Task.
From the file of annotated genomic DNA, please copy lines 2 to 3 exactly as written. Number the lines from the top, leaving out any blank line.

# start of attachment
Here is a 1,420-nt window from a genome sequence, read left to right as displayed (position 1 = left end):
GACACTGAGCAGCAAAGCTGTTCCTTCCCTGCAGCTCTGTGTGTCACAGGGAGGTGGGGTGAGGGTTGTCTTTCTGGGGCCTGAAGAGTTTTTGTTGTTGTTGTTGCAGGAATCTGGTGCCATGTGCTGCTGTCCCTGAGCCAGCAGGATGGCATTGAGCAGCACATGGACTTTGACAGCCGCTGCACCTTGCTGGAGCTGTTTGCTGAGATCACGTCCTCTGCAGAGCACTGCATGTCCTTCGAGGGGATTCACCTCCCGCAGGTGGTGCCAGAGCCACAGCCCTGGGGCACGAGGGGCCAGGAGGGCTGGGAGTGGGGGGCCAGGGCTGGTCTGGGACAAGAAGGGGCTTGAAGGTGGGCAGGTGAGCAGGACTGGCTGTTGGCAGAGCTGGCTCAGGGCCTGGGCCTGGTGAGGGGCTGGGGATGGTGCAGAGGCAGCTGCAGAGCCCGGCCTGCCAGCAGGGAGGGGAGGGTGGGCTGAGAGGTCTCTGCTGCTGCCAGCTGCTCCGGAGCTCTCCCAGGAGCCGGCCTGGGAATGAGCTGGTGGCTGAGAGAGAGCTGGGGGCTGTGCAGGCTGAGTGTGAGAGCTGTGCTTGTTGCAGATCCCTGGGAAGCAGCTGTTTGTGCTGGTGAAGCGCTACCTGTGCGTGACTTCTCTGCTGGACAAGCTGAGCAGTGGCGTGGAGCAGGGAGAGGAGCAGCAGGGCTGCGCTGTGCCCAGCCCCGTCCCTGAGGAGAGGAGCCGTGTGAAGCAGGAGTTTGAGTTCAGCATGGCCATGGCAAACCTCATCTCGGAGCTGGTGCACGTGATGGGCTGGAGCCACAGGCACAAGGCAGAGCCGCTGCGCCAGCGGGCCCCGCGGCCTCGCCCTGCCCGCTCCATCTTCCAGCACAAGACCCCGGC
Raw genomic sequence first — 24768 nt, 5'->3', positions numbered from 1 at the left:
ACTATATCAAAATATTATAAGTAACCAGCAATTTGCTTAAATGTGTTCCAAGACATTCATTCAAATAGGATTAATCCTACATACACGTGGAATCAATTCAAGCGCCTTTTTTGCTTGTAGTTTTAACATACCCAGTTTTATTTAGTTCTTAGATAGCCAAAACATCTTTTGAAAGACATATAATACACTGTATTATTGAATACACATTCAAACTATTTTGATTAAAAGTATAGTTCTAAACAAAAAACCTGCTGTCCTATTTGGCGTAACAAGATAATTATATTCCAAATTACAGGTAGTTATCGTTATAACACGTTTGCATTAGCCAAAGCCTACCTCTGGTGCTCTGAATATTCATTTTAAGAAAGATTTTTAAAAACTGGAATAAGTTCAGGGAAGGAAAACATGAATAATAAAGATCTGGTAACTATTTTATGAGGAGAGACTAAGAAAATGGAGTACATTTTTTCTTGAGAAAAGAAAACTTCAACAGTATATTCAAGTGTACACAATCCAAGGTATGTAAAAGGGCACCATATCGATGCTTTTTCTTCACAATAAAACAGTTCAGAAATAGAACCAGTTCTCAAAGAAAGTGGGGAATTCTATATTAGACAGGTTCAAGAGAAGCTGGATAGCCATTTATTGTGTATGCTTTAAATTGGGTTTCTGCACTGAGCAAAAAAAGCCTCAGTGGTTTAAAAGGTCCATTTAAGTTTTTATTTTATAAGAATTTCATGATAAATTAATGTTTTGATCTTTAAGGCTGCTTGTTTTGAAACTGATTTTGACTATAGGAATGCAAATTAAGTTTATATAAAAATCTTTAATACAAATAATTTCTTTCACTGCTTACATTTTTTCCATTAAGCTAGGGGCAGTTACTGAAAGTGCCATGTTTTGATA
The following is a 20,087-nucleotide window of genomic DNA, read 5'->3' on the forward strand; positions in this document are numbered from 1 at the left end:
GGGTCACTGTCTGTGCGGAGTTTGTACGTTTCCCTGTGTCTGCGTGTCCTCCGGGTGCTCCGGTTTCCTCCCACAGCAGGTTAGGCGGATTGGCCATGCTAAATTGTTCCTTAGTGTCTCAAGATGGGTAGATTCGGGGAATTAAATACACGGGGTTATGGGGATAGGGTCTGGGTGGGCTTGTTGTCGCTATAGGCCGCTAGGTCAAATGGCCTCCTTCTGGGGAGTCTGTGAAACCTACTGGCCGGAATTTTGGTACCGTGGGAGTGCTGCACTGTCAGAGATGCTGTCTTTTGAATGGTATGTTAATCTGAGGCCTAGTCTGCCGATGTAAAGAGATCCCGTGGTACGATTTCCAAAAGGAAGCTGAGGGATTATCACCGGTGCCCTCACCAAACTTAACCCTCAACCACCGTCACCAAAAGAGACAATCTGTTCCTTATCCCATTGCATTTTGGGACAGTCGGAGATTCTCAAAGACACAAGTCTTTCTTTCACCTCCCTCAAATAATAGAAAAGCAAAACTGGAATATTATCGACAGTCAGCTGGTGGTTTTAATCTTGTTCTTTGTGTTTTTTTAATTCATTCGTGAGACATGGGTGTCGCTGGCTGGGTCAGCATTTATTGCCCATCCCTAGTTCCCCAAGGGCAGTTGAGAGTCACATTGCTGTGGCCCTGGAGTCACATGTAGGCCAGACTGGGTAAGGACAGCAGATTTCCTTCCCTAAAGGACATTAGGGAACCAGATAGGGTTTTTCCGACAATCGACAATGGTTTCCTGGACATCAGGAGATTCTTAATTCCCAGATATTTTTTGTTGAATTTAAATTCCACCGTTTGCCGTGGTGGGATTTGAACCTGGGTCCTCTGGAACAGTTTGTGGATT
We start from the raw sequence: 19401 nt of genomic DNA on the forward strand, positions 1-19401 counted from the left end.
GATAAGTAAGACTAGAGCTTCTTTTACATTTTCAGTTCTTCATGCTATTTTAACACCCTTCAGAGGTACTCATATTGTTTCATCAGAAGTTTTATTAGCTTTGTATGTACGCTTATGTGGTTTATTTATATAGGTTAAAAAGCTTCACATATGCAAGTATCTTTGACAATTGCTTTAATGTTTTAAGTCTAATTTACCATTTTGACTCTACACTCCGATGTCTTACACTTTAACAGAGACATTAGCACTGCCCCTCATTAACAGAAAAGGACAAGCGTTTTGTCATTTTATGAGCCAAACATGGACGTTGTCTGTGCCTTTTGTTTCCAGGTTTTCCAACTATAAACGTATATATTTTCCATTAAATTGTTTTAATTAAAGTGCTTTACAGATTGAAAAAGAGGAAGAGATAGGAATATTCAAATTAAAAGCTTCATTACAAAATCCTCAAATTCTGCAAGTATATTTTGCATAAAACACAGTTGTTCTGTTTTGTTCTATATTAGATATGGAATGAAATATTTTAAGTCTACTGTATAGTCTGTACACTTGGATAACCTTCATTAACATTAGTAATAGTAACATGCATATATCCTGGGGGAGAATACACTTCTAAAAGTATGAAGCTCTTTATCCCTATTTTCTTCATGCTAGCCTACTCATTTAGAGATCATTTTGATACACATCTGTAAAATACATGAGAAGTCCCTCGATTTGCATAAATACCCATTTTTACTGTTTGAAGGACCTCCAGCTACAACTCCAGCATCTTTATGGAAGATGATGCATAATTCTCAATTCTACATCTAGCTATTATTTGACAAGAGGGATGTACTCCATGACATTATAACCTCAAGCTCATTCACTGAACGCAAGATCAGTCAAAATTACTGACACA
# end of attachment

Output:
GACACTGAGCAGCAAAGCTGTTCCTTCCCTGCAGCTCTGTGTGTCACAGGGAGGTGGGGTGAGGGTTGTCTTTCTGGGGCCTGAAGAGTTTTTGTTGTTGTTGTTGCAGGAATCTGGTGCCATGTGCTGCTGTCCCTGAGCCAGCAGGATGGCATTGAGCAGCACATGGACTTTGACAGCCGCTGCACCTTGCTGGAGCTGTTTGCTGAGATCACGTCCTCTGCAGAGCACTGCATGTCCTTCGAGGGGATTCACCTCCCGCAGGTGGTGCCAGAGCCACAGCCCTGGGGCACGAGGGGCCAGGAGGGCTGGGAGTGGGGGGCCAGGGCTGGTCTGGGACAAGAAGGGGCTTGAAGGTGGGCAGGTGAGCAGGACTGGCTGTTGGCAGAGCTGGCTCAGGGCCTGGGCCTGGTGAGGGGCTGGGGATGGTGCAGAGGCAGCTGCAGAGCCCGGCCTGCCAGCAGGGAGGGGAGGGTGGGCTGAGAGGTCTCTGCTGCTGCCAGCTGCTCCGGAGCTCTCCCAGGAGCCGGCCTGGGAATGAGCTGGTGGCTGAGAGAGAGCTGGGGGCTGTGCAGGCTGAGTGTGAGAGCTGTGCTTGTTGCAGATCCCTGGGAAGCAGCTGTTTGTGCTGGTGAAGCGCTACCTGTGCGTGACTTCTCTGCTGGACAAGCTGAGCAGTGGCGTGGAGCAGGGAGAGGAGCAGCAGGGCTGCGCTGTGCCCAGCCCCGTCCCTGAGGAGAGGAGCCGTGTGAAGCAGGAGTTTGAGTTCAGCATGGCCATGGCAAACCTCATCTCGGAGCTGGTGCACGTGATGGGCTGGAGCCACAGGCACAAGGCAGAGCCGCTGCGCCAGCGGGCCCCGCGGCCTCGCCCTGCCCGCTCCATCTTCCAGCACAAGACCCCGGC
Raw genomic sequence first — 24768 nt, 5'->3', positions numbered from 1 at the left: